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Ann Willison Lemke

[Bettine, Elisabeth]

(b Frankfurt, April 4, 1785; d Berlin, Jan 20, 1859). German writer, editor, publisher, composer, singer, visual artist and patron of young artists. Although known today primarily for her writing and her illustrious associates, Bettine was also a talented musician. She composed songs in a simple folk style, choosing texts by poets she knew and loved, including Goethe, Achim von Armin, and her brother, Clemens Brentano. She helped gather songs for Armin and Brentano’s influential collection Des Knaben Wunderhorn (1806–8) and decades later published a fourth volume based on their notes (ed. Ludwig Erk, 1854). From 1808 to 1809 she studied singing and composition with Peter von Winter and the piano with Sebastian Bopp in Munich. Her first two songs appeared under the pseudonym ‘Beans Beor’ (‘blessing I am blessed’) with Arnim’s literary works. After her crucial meeting with Beethoven in Vienna (May, 1810), she mediated between him and Goethe....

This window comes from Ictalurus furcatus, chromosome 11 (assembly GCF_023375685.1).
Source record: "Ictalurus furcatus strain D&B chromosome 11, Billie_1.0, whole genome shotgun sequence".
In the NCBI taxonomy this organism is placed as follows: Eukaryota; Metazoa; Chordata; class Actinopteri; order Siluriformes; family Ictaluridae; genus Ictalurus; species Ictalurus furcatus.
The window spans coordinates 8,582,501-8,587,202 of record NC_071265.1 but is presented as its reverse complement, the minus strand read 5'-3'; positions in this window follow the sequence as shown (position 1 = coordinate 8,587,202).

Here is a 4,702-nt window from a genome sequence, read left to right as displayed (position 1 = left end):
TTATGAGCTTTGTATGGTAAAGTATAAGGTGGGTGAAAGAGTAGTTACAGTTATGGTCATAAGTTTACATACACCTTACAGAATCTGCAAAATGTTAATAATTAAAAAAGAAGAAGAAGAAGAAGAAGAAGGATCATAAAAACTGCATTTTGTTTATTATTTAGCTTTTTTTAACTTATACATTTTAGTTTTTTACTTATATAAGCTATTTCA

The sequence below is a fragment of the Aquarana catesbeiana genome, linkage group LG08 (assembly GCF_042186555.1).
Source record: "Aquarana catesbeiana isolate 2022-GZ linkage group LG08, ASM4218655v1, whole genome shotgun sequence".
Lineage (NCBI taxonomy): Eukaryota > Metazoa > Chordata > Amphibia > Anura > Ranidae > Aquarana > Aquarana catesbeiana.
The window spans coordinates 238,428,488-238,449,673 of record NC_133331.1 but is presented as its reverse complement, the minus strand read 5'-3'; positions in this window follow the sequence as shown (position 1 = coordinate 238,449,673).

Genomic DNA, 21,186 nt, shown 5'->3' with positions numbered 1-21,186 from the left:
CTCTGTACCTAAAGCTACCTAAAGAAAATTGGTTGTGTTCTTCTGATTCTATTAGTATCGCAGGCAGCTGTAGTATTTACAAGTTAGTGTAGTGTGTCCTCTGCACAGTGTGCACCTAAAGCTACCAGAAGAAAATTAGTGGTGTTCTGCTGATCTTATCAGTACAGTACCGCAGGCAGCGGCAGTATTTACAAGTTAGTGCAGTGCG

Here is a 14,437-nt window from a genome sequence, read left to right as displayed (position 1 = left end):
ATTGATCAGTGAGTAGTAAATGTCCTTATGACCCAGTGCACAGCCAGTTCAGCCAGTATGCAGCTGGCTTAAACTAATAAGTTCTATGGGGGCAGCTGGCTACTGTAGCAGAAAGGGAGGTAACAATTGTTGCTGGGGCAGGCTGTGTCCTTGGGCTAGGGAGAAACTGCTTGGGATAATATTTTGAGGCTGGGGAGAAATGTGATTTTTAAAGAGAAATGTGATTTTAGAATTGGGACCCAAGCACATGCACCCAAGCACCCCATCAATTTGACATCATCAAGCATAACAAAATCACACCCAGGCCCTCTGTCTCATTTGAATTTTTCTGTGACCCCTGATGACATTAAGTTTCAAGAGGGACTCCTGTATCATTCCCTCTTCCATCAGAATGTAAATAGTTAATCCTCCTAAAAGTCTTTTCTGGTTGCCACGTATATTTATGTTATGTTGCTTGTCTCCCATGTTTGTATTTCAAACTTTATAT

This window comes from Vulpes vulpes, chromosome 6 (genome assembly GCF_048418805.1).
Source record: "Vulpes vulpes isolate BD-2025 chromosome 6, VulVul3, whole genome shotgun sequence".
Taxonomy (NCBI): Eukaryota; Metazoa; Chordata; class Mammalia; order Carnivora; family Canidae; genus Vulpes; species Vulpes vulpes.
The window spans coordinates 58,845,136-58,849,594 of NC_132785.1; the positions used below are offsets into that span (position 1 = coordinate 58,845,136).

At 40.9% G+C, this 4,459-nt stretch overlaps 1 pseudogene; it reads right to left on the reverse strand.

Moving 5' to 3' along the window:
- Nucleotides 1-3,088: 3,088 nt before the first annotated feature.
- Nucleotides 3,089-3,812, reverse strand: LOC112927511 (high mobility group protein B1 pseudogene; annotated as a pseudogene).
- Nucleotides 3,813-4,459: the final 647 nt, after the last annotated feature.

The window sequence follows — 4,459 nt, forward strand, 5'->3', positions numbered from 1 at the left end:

Article

Paul C. Echols

revised by Esther R. Crookshank

(b New York, NY, March 8, 1839; d Poland Springs, ME, July 10, 1909). American philanthropist, activist, composer, and hymnal compiler. She was the daughter of lay Methodist evangelists Phoebe Palmer (1807–74), considered the founder of the American Holiness movement, and medical doctor Walter Palmer. The younger Phoebe began composing hymns and songs as a child; two of her earliest tunes, set to hymn texts by her mother, were published in Joseph Hillman’s revival song collection, The Revivalist (1868). At 16 she married Joseph F. Knapp, later founder of the Metropolitan Life Insurance Company of New York. As a wealthy society woman in New York, she entertained dignitaries, including four American presidents, at evening musicales held regularly in her home; a trained singer, she often performed at these events. She also hosted religious leaders, social reformers including Harriet Beecher Stowe, and female gospel hymn writers such as Fanny Crosby, with whom she formed a close friendship. In the late 1860s, Knapp wrote her most successful piece, the tune “Assurance,” to Crosby’s text “Blessed assurance, Jesus is mine.” It was circulated internationally after Ira D. Sankey included it in ...